I don’t let it burn me.

I’ve learned that much.


You wiggled into places

you did not belong,

hairy and handsome,

now all lost in age and reptile skin.

I am free and alone.


It should be single spaced, but I haven’t figured out how to do that and get the line breaks right. No comments necessary, folks. I just said I’d publish it and here it is!

Poetry news

Well, Ive had two poems published recently which means that someone other than the folks at my writing workshop has actually approved of what I’ve written. For me, this is a big deal, because these journals didn’t know me, and they still took a chance on what I wrote. The first appeared in the September issue of Chantwood, a general literary journal that does not publish online. Therefore, if you want to read it, I will publish it again here in a short while. It’s called “Lizard Skin,” and was one of the first poems I wrote once I took up this pastime.

The second poem has just appeared in the last week, and it is called “New Day.” If you would like to read it, you can find it here. It has been published by the group at the University of Maine at Farmington that prints an annual version, The Sandy River Review, and publishes an ongoing stream of literary endeavors in The River. It is in the latter that my work appears. Items are chosen from The River to be published in the print version, but I will have to wait to hear if I’ve made that more select group!

I wrote this poem at a writing retreat put on by my workshop (free!) in October. This was the most marvelous writing experience I’ve had in my life. It was run by the eminent poet Baron Wormser, and if you haven’t read his work, I commend it to you strongly. I’ve been reading one of his newer books, Unidentified Sighing Objects, and I can’t say enough good things about it. His writing instruction spoke to me as I have never felt before and I owe everything in this poem to his tutelage. This is one of the joys in belonging to a writers workshop (also free) that supports writers so excellently.

I am now in the publishing rat race, as I like to call it. I submit poems to journals that I discover through Duotrope, a wonderful service that lists over 6,000 journals with links to their websites and statistics regarding their publication practices. As the most disorganized person on the face of the earth (you should see my desk–I haven’t, for many weeks), it is nice to have a reputable third party to keep track of my scribblings and where I’ve sent them. The cost is $5 a month, much less than a house cleaning, and well worth the peace of mind it gives me. I have poems that are waiting review at some journals that I haven’t even looked at in six months, as newer poems get sent out to new journals. It’s a form of timeline of my writing, something it never occurred to me I might like.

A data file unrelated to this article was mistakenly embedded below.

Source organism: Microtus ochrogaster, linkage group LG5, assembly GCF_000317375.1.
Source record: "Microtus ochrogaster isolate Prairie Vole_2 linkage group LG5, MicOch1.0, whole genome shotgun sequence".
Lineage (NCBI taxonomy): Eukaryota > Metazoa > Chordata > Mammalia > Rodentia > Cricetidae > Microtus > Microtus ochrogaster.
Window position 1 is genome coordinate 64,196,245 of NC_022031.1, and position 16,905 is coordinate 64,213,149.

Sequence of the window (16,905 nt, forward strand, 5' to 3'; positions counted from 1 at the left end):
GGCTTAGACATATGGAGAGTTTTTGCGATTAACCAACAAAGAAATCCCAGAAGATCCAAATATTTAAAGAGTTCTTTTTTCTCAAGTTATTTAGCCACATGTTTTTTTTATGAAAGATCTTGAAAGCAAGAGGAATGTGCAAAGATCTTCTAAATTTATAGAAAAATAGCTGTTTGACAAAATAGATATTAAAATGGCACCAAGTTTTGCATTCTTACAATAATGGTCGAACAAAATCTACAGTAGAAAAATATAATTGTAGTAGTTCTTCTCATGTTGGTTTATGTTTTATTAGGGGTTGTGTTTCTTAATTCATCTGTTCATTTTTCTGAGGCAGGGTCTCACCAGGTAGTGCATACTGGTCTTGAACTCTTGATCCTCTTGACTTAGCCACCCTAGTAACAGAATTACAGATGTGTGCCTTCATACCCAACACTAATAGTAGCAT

I hope to be able to report further forays into the world of published writers in the future, but I wouldn’t hold my breath if I were you. Please remember that for me, hope springs eternal, and I will keep at it, at least a little longer.

Carnivore, herbivore, or omnivore?

If you watch any of the many You Tube channels devoted to vegetarianism and veganism, you will note in the comments the numerous people arguing, among other things, that it was the eating of meat that caused the explosion in our brain size, that meat offers us nutrients that aren’t available from the plant kingdom, and that our history and biology show that we are omnivores. I would like to address these points and suggest that we are natural herbivores and opportunistic eaters of meat.

Current anthropologists, including Richard Leakey, the famous explorer in the Rift Valley in Africa and Nathaniel Dominy, PhD, a biological anthropologist at Dartmouth, assert that humans evolved as herbivores. Dominy goes so far as to say that it is the ability to consume starch, and the evolution of Amy1 (amylase), an enzyme that allows us to digest starches that other animals do not have, that establish that the incredible brain growth that led to our current form was based on the eating and digesting of cooked starches.  Whether this is yet the mainstream, I am in no position to judge. However, on the scale of experts, I’m not sure there’s anyone higher than a Leakey.

The next argument, that meat offers nutrients that cannot be found in the plant kingdom, is a strange one.  Virtually all of the animals produced for meat consumption are by nature herbivores. They obviously get everything they need (as do elephants, rhinos and giraffes, among others) from plants. Ask one of the meat proponents to explain what animals have that plants don’t have is an exercise in near futility. When pushed, they usually fall back on the B12 fallacy. They claim that meat is the only way for humans to get B12, without recognizing that for hundred of thousands of years, humankind and its ancestors in fact survived very well without whatever B12 is found in meat.

B12 is a vitamin produced by microbes in dirt. It is not produced by animals or the elements of the plant kingdom that we utilize for food. Every source of B12 is from that dirty beginning. B12 deficiency wasn’t a problem in the past because we didn’t wash our vegetables as well as we do now. In fact we didn’t wash anything as well as we do now, meaning that we were getting our B12 from the dirt we were always exposed to. This is why chimps and gorillas don’t have a B12 problem.

The meat industry knows that B12 is no longer found in the beef cattle raised in feedlots and on mashes made of GMO soybeans and corn. As a result, the big feedlots and slaughterhouses have a process whereby they inject B12 into the cows before they are killed. It’s big business. And it’s part of their marketing effort to establish that meat is good for something.

Meat is bad for us. We are not meant to eat meat. Regular meat-eaters have a different microbiome than non-meat-eaters. (For a quick study of the microbiome science, see here.) This is because you need different bacteria to digest the meat. People who never eat meat don’t need these bacteria, and they are shoved out by the bacteria that feed on plant based diets. What’s wrong with the biome for meat eating? It creates substances that are toxic to the human body. One of the most important is TMAO (trimethylene N-oxide), one of the best markers for premature death due to artery or heart disease. TMAO is not created in someone who does not eat meat